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Off leash in the hallway

Our big girl went to the vet yesterday to get checked out. She weighs a whopping 70 lbs, which is big for a girl! 

She has still been settling in, but has two specific spots on the linoleum that she likes when she is overheated. 

The only bad part: she doesn’t tell you that she will be in front of the door when you get home. It’s pretty often that I smack her in the butt with the door. 

So to get to my story about letting our moose loose in the hallway…

We live in a luxury apartment complex in the heart of campus. A couple nights ago we were in the middle of cooking dinner when Mike (my live-in boyfriend) decided to give her a tennis ball. She went nuts with the tail wagging and ears completely perked. 

(Note: She loves balls ;) Not like that.. jeez! But really, the bigger the better! haha. If she sees a basketball, it’s all over.)

Since it’s summer time, our apartment building is pretty much vacant. Due to this, we decided it probably wouldn’t be that big of a deal to let her out in the hall off leash. We’re 14 floors up and no elevator leads directly to the outside, so how far could she get?  

Step one: slowly open the door to the outside world (aka, the carpeted hallway).

Step two: take a deep breath as she slowly leaves the safety of our apartment. 

Step three: make her realize we have the tennis ball.

Once she saw the ball, she pranced 10 feet away eager to play. With her full undivided attention, we decided to roll her the ball. Indie quickly got on top of it, put it in her mouth, looked up, made a quick 180, and ran full speed in the other direction. 

Mike and I did not panic, we figured as she hit the end of the straightaway, where the hallway makes a sharp turn, she would just turn back. WRONG! As she hit the corner, she made a quick left and disappeared from sight. As it sinks in, Mike yells “OH SHIT” and takes off after her. 

After a few seconds, I decided to jog in their direction. I didn’t get far before Indie rounds the corner at full speed with the tennis ball in mouth, and Mike nowhere to be found. As she blasts past me, I squeak her squirrel toy at her, sending her into a power slide 180, and then races towards me. I duck into the apartment with the door open and in slides our little racer, drool and all.

07:27 pm: sugarmesilly3 notes

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Greyhounds 101

For people who do not know much about greyhounds, here’s a quick overview of the basics: 

Greyhounds are very mild mannered. They are well-suited for small living spaces because they are “45 mph couch potatoes.” Most greyhounds aren’t very vocal. As a volunteer from Greyhounds Only told us, every year GPA Wisconsin hold a greyhound gala where over 100 greyhounds can be found in one place, and only human voices can be heard.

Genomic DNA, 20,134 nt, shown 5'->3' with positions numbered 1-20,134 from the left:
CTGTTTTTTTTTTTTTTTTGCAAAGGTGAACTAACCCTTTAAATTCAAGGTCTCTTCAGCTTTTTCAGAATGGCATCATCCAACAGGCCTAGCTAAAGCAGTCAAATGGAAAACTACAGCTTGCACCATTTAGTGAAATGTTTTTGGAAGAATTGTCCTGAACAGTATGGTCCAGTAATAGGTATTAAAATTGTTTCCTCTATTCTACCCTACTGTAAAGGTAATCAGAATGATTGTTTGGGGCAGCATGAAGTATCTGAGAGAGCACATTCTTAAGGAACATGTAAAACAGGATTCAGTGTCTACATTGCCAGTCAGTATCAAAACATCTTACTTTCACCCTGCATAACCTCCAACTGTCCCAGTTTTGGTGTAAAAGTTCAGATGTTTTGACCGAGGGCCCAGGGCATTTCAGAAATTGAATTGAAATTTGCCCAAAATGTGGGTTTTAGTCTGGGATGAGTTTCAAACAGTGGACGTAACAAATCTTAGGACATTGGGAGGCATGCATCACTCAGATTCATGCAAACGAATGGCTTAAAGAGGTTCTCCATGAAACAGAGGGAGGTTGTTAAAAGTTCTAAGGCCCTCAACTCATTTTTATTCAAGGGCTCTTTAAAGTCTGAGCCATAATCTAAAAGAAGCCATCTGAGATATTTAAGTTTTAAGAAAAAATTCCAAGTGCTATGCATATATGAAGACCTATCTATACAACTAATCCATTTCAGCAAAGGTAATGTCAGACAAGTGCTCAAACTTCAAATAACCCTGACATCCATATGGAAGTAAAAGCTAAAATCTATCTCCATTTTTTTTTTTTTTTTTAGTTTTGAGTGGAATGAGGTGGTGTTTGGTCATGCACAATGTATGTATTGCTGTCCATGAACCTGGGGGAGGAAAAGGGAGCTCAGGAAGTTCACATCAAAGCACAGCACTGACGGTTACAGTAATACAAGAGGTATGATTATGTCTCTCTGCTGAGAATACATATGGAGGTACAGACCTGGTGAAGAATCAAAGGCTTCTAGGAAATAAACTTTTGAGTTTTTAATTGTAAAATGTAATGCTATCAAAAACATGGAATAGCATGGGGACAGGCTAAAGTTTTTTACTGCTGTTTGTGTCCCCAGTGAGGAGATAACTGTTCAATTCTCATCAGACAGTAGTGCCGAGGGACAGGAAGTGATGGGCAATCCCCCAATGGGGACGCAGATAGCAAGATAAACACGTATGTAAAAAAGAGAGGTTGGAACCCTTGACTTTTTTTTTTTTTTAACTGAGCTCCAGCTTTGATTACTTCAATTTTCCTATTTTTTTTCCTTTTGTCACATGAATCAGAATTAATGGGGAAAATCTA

There are some exceptions. Get a squeaky toy near Indie and she becomes very vocal, or at the sight of a small critter. Of course, if you reward them for being vocal they are apt to speak up more often.

Greyhounds love walks, but do not require rigorous exercise like a lab would. They are sprinters and can be trained for jogging, but jogging is very foreign to them. They’re very smart and learn things pretty quickly. This video is pretty cute! 

Greyhounds are great around people and some of them can live harmoniously with kitties or small dogs. 

They often know little about non-racing life, and you must teach them little by little how to adapt to their new life as a pet. 

Their skin is thin and rough and tumble play with other big dogs is not recommended. Their coats are low maintenance due to their short hair, but because of this they are capable of getting sunburns. 

Like any dog, greyhounds can have medical problems. Most commonly, they have bad teeth and require dental bones and/or brushing. They are also known to have bone problems and can acquire bloat. 

You can never take a greyhound off-leash, unless it’s in a fenced-in dog park, because they can get up to 45 mphs in just a few strides. Because of this, greyhounds can’t be tether to a stake in the yard. 

One very endearing quality: they’re leaners, they lean into your legs while you pet them. It makes you feel so warm and fuzzy inside.

All and all, a greyhound is an one-of-a-kind dog that will make your heart melt.

05:34 pm: sugarmesilly3 notes

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She’s home!

We completed our adoption today and we now officially have Indie in our home. It would be wrong to say that she is still a guest. Within the first thirty minutes she took a dump on the linoleum, has nested all her toys (and some of my stuffed animals) in her bed, has jumped onto our bed without invitation, and is know sprawled across the whole couch. 

She seems very settled in now. We took her on her first walk and she did wonderfully. She’s still a little nervous about being a new strange place, but hopefully soon she will understand that this is home. 

03:49 pm: sugarmesilly3 notes

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Say hi to Indie

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We are adopting Indie, formerly Cherished Prize, from Greyhounds Only (a wonderful adoption organization based in the upper Chicago suburbs. She comes tomorrow and in preparation we have bought her two beds, a giant crate (that we will phase out when she is ready), two leashes, two martingale collars from a wonderful seller on Etsy (GramaryeCottage), raised dog bowls, and a dog food container. 

She’s a super sweet gal who loves to lean. She’s crazy about squeaky toys, and we’ve been told she will likely be a fetcher. 

This blog is a way to give greyhounds, a wonderful breed, more exposure. These dogs are beautiful and deserve a warm and loving home that will love them in all their laziness. 

We will post videos and pictures as we go :)

09:17 pm: sugarmesilly4 notes